I’ll tell you who will be there (it’s who’s always there): a lot of middle-aged guys sitting alone at tables with big Dell laptops opened up to their LinkedIn profiles. They’ve got their phones plugged in to a power strip they brought with them, a venti latté and a lemon pound cake slice at hand, and they’re sending out emails and updating their resumés and networking and paddling furiously along because life, at their age, has gotten very hard.
The middle-aged dudes at the local Starbucks are out of work, but they’ll call themselves “consultants,” and they’ll mean it, too. They’ll be consulting here and there – for local merchants or friends-of-friends – and doing whatever it is that can do to catch up to an economy that seems to be moving just a little faster than they can run along behind. When the financial system went bananas a few years ago and the country’s economic engine sputtered to a crawl, a lot of those middle-aged guys got caught on the wrong side of the ledger.
At one point or another, in all of our lives – man or woman, young or old, married or single – we’re that guy at Starbucks. We’re sitting there with the unfashionable laptop just trying to make something happen. And the young person in your life won’t really believe it – that’s part of being young, of course – but seeing the Men of Starbucks in person, seeing their dogged tapping and scrolling and the way they gin up a cheerful and optimistic tone to answer and place calls – “Hey, Steve, this is Doug just giving you a shout back in regards to the email I sent last week, hoping you’ve had a chance to look it over and that we can discuss it at your convenience. Happy to talk anytime. Take care…” – well, it has to make some impression on them.
Tell them this: we will all – you can count on it – be lost in the Starbucks Wilderness in our lives. We will all – you can count on it – lose jobs and run low on confidence and feel like we missed the magic express train that everyone else caught. And when that happens, ask yourself: will there be someone in my life who knows me, knows how hard I’m trying, knows that I’m scared about the baby and about money and about us and about everything? And – equally important – will I know that about someone else? Is it the person across from me right now? Is it my boyfriend who doesn’t always listen or my girlfriend who has annoying friends? When I’m here having my metaphorical Starbucks moment, who do I want in my corner, sending me encouraging texts and cheerful emoticons?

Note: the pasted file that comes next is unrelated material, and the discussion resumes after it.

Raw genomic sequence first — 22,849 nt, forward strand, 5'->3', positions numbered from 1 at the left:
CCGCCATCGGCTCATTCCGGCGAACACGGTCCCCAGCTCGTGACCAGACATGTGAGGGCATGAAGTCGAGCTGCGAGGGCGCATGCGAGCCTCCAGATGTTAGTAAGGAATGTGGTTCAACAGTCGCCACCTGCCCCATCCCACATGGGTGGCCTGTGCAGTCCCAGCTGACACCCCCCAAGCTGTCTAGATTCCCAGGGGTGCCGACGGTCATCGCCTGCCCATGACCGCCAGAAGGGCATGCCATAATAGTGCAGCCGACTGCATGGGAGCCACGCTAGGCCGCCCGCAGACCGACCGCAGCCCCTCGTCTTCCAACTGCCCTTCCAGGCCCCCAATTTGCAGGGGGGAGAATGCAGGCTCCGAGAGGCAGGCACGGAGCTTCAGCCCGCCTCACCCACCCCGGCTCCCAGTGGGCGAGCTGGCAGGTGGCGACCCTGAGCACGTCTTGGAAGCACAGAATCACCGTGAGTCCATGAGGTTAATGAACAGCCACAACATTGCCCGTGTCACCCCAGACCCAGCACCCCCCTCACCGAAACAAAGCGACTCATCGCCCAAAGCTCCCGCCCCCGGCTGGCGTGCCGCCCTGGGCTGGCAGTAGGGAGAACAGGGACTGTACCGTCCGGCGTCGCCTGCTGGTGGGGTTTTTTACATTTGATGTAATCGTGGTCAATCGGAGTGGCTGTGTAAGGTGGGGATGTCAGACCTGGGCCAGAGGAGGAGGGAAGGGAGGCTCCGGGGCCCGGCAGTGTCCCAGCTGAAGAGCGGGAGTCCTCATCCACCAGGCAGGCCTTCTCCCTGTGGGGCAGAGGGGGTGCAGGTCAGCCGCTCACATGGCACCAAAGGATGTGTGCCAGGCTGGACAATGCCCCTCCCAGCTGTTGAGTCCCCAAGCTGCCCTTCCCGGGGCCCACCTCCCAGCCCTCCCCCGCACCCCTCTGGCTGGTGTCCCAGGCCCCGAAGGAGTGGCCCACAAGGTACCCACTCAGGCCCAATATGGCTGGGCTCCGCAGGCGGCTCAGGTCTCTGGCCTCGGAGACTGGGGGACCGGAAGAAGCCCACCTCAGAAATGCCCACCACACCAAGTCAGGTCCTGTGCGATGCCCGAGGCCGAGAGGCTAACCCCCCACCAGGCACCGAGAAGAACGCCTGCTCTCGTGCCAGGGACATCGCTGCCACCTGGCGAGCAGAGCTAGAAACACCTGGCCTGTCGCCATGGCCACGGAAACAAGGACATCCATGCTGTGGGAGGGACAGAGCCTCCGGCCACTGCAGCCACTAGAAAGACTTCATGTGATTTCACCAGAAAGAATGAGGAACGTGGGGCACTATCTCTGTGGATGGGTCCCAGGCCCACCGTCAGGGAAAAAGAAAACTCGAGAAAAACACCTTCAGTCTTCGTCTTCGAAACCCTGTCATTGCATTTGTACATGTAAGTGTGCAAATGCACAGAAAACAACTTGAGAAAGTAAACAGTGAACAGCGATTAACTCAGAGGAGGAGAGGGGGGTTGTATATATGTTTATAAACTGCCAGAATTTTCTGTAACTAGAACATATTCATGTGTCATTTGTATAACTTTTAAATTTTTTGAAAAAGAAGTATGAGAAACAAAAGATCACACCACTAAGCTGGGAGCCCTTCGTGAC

When the Men of Starbucks pack up their laptops and toss their napkins and head out into the night, there’s only one thing that will make them feel strong and loved and ready to try again, and that’s their favorite song. Just that one song.
I think I was in that Starbucks.
Hi Rob. I loved this. I loved it as I sat here at Starbucks reading and typing on my 2014 MacBook across the street from the dance studio where I dropped my wife off for her class. I dropped her off because I didn't want her to have to worry about parking and I could spend the 15 minute drive with her to and from the studio. The key for me was finding a beautiful, best friend who makes me laugh and who laughs at me at all the right times, not just when I fall or do something stupid. Though we have agreed that is allowed, too, as long as no one is seriously hurt. We have been doing this nearly every single day of our marriage and it's been over 35 years. A home full of laughter is a great place to be.